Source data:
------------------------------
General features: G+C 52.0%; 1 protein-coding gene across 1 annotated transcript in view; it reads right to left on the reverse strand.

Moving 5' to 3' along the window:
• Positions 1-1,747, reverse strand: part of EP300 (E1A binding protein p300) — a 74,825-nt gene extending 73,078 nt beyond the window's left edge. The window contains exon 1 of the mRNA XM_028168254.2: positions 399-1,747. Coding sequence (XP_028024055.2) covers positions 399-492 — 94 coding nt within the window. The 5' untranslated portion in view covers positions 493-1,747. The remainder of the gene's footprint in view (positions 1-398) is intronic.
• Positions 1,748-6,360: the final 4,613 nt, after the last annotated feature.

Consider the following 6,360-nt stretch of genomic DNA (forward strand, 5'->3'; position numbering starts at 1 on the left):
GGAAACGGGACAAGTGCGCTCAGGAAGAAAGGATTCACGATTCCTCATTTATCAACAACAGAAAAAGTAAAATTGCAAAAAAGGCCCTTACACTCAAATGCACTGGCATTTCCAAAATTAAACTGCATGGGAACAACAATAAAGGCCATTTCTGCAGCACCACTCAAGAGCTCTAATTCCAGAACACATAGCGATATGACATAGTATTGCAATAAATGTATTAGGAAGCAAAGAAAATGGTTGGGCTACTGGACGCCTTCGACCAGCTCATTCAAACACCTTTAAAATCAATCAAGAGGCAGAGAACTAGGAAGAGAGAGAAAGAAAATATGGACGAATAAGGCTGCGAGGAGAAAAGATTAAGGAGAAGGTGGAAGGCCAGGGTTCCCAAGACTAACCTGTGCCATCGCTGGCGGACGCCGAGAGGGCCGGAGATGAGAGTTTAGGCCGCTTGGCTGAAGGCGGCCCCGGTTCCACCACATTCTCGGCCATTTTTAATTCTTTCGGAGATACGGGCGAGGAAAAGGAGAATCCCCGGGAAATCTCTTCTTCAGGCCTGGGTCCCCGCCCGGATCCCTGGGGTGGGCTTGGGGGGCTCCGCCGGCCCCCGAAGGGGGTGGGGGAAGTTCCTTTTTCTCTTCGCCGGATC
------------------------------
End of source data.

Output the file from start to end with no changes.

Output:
General features: G+C 52.0%; 1 protein-coding gene across 1 annotated transcript in view; it reads right to left on the reverse strand.

Moving 5' to 3' along the window:
• Positions 1-1,747, reverse strand: part of EP300 (E1A binding protein p300) — a 74,825-nt gene extending 73,078 nt beyond the window's left edge. The window contains exon 1 of the mRNA XM_028168254.2: positions 399-1,747. Coding sequence (XP_028024055.2) covers positions 399-492 — 94 coding nt within the window. The 5' untranslated portion in view covers positions 493-1,747. The remainder of the gene's footprint in view (positions 1-398) is intronic.
• Positions 1,748-6,360: the final 4,613 nt, after the last annotated feature.

Consider the following 6,360-nt stretch of genomic DNA (forward strand, 5'->3'; position numbering starts at 1 on the left):
GGAAACGGGACAAGTGCGCTCAGGAAGAAAGGATTCACGATTCCTCATTTATCAACAACAGAAAAAGTAAAATTGCAAAAAAGGCCCTTACACTCAAATGCACTGGCATTTCCAAAATTAAACTGCATGGGAACAACAATAAAGGCCATTTCTGCAGCACCACTCAAGAGCTCTAATTCCAGAACACATAGCGATATGACATAGTATTGCAATAAATGTATTAGGAAGCAAAGAAAATGGTTGGGCTACTGGACGCCTTCGACCAGCTCATTCAAACACCTTTAAAATCAATCAAGAGGCAGAGAACTAGGAAGAGAGAGAAAGAAAATATGGACGAATAAGGCTGCGAGGAGAAAAGATTAAGGAGAAGGTGGAAGGCCAGGGTTCCCAAGACTAACCTGTGCCATCGCTGGCGGACGCCGAGAGGGCCGGAGATGAGAGTTTAGGCCGCTTGGCTGAAGGCGGCCCCGGTTCCACCACATTCTCGGCCATTTTTAATTCTTTCGGAGATACGGGCGAGGAAAAGGAGAATCCCCGGGAAATCTCTTCTTCAGGCCTGGGTCCCCGCCCGGATCCCTGGGGTGGGCTTGGGGGGCTCCGCCGGCCCCCGAAGGGGGTGGGGGAAGTTCCTTTTTCTCTTCGCCGGATC